Metra testing out new seat configurations for passengers

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Metra officials want to test out a new train seat configuration that would place about half of riders in a backward-facing position, feature higher seat backs and possibly include armrests and cup holders.

Sample train seats were on display in November at five Metra stations, and 1,014 customers filled out surveys about them. Responses were mixed.

Overall, 54.5 percent of those surveyed liked the new design; 45.5 percent did not, Metra board members were told during Friday’s monthly meeting.

“Forty-five percent of people being unhappy seems substantial,” Board Chairman Martin Oberman said.

As a result, Metra now wants to test out the new configuration in one car of a moving train per line. Officials especially are interested in more thorough customer reaction to facing backward on a rolling train.

Rather than buy new cars with the new configuration built in, the design would be folded into the refurbishment of about 10 of 176 train cars already scheduled for rehab.

However, officials Friday could not say when testing of the new seats might occur.

Currently, most Metra trains feature forward-facing seats that can be flipped in the opposite direction to allow passengers to see each other — albeit while some are facing backward.

To be tested is a configuration that would feature only stationary seats, without the ability to be flipped, with about half facing forward and half facing backward.

In addition, each test train car would feature four “four-seaters’’ in which two pairs of seats face each other.

Eliminating the ability to flip a seat in either direction will allow the new seats to have higher backs, carry a cup holder and include an armrest.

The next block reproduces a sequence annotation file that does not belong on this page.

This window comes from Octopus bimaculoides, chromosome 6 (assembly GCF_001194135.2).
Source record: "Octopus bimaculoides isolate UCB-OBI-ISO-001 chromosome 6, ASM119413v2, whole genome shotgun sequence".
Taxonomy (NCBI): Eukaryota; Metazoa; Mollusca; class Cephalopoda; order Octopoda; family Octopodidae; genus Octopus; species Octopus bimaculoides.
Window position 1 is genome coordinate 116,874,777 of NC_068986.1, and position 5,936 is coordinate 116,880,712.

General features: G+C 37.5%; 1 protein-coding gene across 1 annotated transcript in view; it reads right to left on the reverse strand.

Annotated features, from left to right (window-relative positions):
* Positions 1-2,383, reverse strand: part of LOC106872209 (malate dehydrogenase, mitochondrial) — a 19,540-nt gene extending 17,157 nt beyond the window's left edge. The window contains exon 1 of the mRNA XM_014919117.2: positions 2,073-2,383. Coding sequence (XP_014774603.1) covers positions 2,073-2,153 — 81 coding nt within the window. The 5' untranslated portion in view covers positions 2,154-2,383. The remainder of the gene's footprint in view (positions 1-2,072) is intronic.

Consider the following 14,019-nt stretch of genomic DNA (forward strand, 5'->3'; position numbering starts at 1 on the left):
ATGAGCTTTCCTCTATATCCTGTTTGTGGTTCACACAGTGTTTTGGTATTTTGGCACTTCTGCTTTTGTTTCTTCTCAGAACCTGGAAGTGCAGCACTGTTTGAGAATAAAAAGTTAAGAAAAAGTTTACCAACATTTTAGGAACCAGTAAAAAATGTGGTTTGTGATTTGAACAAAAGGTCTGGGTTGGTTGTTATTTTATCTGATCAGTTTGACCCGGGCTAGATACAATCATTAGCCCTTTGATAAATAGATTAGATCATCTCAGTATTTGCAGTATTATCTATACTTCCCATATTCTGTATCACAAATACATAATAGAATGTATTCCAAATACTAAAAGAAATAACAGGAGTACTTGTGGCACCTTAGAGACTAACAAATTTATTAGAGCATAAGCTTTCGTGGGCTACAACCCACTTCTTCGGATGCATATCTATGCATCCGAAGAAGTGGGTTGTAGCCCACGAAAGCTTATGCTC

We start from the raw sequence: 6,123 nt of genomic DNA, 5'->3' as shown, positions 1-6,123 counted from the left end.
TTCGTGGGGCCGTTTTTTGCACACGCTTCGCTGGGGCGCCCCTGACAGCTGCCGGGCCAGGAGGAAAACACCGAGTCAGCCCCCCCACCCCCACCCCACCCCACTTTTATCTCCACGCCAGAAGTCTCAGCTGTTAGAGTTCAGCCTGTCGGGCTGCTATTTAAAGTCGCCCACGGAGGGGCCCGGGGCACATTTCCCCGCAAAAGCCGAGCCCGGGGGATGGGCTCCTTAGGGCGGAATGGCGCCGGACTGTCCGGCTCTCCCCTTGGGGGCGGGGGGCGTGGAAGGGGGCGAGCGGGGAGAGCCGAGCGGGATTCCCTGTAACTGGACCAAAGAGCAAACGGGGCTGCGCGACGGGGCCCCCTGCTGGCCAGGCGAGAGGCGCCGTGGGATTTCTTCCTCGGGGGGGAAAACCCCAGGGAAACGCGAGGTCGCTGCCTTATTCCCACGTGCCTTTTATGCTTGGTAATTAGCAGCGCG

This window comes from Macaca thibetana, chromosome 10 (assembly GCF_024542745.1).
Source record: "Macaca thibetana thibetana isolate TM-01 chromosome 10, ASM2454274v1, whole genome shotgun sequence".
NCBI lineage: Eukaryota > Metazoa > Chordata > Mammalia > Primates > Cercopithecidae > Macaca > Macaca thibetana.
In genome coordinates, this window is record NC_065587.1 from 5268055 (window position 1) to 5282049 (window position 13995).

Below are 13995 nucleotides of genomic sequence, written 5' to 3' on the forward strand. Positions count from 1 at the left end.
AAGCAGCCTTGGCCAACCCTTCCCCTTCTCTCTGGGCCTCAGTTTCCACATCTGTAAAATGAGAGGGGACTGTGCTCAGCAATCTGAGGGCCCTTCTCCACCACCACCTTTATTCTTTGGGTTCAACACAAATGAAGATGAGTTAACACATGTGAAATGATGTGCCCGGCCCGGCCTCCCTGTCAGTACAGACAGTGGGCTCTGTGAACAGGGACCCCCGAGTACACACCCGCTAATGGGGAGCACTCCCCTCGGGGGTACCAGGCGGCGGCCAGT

With a 10.8 percent fare hike due to hit Feb. 1 — in part to buy or rehab virtually Metra’s entire fleet of cars and locomotives, Metra officials seemed intent on getting the configuration right before they buy any new cars.

“We want to give our customers what they want,’’ Metra CEO Don Orseno said.

Oberman said more feedback is needed.

“Based on the numbers we have now, it seems we have more homework to do,’’ Oberman said.

Also Friday, new Metra data indicated the commuter rail line’s on-time performance fell to 94.3 percent for 2014 — the second-lowest level since 1984. However, the 2014 average included massive delays during January’s brutal combination of snow, bone-numbing cold and high winds.

Metra’s goal is an on-time rate of 95 percent. Charts indicated that in 1993, 1994, 1996 and 1997, Metra’s on-time rate was at least 97 percent. However, a slightly different methodology was used to calculate rates during those years, officials said.

Oberman also noted that since those “good old days,” Metra passenger trains must maneuver around far more, and far longer freight trains.

Earlier Friday, Orseno agreed to look into delaying the Feb. 1 increase, from a current $3 to $5, for buying a Metra ticket on board a train when ticket agents are present in stations.

Orseno’s decision to take the delay “under advisement” came after Metra board member Brian Reaves of south Cook County urged that the higher surcharge not be imposed until after Metra launches systemwide mobile ticketing. Such ticketing was originally planned systemwide by May but now may not happen until June so that extensive testing can be done, board members learned Friday.

Reaves’ comments came after Elmhurst Ald. Scott Levin urged the Metra board to eliminate the on-board surcharge completely. Levin said some people buy tickets on board trains merely because they forgot their monthly passes. Others could be tourists who may not understand the policy.

Levin noted that a mother with three kids who pays a $20 fare today on board a train will be paying a $40 fare on Feb. 1 because of the surcharge jump. Said Levin: “It’s bad policy.”

The surcharge increase from $3 to $5 is not a “revenue measure,” Oberman responded. Instead, he said, it is intended to discourage passengers from buying tickets on board. Such cash tickets cost Metra money to collect and secure. The collection process slows down conductors and diverts them from concentrating on train safety, the board chairman said.

However, Oberman conceded, Metra could improve its signage warning customers that they face an extra surcharge if they buy their tickets on board.

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